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a poem by Wallace Stevens

March 12, 2009

In today’s episode of our on-going quest for the elusive marriage of form and content, we look at a poem by the great Wallace Stevens:


Thirteen Ways of Looking at a Blackbird

Among twenty snowy mountains,
The only moving thing
Was the eye of the blackbird.


I was of three minds,
Like a tree
In which there are three blackbirds.


The blackbird whirled in the autumn winds.
It was a small part of the pantomime.


A man and a woman
Are one.
A man and a woman and a blackbird
Are one.


I do not know which to prefer,
The beauty of inflections
Or the beauty of innuendoes,
The blackbird whistling
Or just after.


Icicles filled the long window
With barbaric glass.
The shadow of the blackbird
Crossed it, to and fro.
The mood
Traced in the shadow
An indecipherable cause.


O thin men of Haddam,
Why do you imagine golden birds?
Do you not see how the blackbird
Walks around the feet
Of the women about you?


I know noble accents
And lucid, inescapable rhythms;
But I know, too,
That the blackbird is involved
In what I know.


When the blackbird flew out of sight,
It marked the edge
Of one of many circles.


At the sight of blackbirds
Flying in a green light,
Even the bawds of euphony
Would cry out sharply.


He rode over Connecticut
In a glass coach.
Once, a fear pierced him,
In that he mistook
The shadow of his equipage
For blackbirds.


The river is moving.
The blackbird must be flying.


It was evening all afternoon.
It was snowing
And it was going to snow.
The blackbird sat
In the cedar-limbs.


Stevens clearly goes beyond simply using the classical definition of form which strictly involves rhyme, meter, and stanzaic pattern. Instead, the form itself is an exploration of form and its hand in defining the poem; it presents an enumeration of 13 possible permutations of something. Very fittingly, the title of another Stevens poem describes the genius of this technique: “Not Ideas About the Thing But the Thing Itself”.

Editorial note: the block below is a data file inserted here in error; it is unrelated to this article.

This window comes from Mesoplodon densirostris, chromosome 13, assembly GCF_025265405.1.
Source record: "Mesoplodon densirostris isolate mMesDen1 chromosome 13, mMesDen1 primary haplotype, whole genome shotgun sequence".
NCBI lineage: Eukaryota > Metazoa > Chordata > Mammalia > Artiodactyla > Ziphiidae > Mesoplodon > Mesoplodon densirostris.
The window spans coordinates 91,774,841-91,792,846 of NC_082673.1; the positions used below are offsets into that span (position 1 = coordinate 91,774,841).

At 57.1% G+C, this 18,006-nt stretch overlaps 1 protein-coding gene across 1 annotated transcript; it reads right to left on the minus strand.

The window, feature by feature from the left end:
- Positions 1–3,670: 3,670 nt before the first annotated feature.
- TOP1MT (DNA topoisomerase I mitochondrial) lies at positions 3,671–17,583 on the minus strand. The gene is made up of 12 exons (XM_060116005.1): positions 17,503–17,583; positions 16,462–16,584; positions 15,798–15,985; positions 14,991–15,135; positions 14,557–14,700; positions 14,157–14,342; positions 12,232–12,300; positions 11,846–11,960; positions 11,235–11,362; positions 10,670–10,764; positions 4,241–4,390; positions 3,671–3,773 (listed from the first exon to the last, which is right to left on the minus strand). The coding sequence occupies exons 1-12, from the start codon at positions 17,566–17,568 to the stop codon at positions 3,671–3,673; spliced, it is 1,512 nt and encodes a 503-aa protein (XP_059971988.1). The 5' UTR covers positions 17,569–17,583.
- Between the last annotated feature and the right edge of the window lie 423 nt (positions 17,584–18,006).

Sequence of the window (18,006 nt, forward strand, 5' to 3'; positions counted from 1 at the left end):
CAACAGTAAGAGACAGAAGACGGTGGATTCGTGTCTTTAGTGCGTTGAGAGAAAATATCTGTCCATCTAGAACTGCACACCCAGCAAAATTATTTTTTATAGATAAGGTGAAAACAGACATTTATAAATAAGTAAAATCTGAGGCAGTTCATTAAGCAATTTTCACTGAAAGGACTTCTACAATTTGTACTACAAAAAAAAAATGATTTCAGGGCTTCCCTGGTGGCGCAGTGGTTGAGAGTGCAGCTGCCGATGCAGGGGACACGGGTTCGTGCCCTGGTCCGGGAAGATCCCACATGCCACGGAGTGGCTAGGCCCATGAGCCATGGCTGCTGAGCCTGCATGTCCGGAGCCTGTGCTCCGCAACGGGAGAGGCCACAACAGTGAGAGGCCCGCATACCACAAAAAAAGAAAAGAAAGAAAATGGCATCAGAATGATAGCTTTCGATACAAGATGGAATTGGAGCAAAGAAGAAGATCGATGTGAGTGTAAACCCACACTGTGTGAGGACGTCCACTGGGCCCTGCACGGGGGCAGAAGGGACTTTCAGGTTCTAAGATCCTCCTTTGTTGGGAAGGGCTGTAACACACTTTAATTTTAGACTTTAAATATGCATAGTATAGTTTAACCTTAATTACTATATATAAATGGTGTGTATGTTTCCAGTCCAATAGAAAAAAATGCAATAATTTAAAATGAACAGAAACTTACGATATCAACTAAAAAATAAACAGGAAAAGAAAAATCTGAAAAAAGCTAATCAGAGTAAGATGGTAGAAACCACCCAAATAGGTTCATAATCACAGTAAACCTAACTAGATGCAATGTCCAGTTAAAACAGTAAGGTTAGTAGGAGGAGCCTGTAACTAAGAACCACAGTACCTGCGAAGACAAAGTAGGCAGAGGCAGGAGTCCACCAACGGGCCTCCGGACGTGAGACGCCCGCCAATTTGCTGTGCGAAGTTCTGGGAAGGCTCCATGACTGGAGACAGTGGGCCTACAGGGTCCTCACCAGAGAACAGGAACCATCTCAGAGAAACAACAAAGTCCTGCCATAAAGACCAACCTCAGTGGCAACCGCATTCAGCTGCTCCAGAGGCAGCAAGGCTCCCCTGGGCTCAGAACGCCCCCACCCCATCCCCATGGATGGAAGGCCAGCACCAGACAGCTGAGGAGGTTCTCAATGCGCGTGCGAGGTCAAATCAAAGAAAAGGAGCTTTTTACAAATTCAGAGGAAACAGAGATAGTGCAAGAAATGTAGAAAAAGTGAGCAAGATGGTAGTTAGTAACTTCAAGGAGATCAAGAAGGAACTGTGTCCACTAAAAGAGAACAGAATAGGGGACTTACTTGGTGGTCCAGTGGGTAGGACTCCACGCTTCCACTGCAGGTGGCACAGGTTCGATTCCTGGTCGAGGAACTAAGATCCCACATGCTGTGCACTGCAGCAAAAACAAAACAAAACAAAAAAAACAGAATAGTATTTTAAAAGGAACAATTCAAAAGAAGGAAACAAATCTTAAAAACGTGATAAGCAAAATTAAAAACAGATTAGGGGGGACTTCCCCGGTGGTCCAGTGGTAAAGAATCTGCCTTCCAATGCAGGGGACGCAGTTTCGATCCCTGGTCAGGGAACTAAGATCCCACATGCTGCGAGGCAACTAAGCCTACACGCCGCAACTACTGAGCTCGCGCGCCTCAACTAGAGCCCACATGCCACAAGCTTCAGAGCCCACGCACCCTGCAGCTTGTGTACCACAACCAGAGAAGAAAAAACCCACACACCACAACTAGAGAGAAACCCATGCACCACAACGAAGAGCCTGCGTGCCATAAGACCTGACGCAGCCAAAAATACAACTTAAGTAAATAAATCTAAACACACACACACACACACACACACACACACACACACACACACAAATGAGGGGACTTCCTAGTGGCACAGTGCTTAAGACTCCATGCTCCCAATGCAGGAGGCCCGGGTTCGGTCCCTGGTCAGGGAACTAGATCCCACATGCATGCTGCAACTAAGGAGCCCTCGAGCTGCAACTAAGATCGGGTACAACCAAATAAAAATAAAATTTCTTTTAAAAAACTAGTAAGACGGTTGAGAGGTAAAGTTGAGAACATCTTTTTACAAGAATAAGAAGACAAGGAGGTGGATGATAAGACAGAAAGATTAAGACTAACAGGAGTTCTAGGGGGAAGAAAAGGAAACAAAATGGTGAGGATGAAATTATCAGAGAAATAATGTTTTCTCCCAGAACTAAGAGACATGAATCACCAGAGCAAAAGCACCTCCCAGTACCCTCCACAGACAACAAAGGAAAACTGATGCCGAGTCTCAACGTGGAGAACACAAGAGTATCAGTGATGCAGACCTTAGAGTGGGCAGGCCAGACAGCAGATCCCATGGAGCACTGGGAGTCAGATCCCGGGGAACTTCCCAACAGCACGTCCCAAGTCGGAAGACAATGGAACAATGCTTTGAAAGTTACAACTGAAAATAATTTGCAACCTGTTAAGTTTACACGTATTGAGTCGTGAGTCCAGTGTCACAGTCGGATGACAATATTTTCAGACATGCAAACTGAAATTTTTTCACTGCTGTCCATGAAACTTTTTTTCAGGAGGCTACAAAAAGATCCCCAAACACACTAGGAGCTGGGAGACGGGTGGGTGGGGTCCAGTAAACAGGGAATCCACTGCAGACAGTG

The poem’s variations on a theme reminds me of Monet’s Rouen Cathedral Series in its philosophical inspection of detail and mastery of nuance.

That last stanza is placed just so and resonates the most; I have not come across a more vivid description of the incessant snow in winter.

2 Comments leave one →
  1. iheartfilm permalink
    March 12, 2009 10:45 pm

    I think the best thing about Stevens’ work is that even though it became less and less obviously formal as he got older, it still exhibited an undeniable sense of order. The tempo of his lines was exquisite.


  2. mnemosynewrites permalink
    March 12, 2009 10:53 pm

    Well said.
    I often go back to his “The Idea of Order at Key West” for an example of stylistic control. It’s absolutely timeless.

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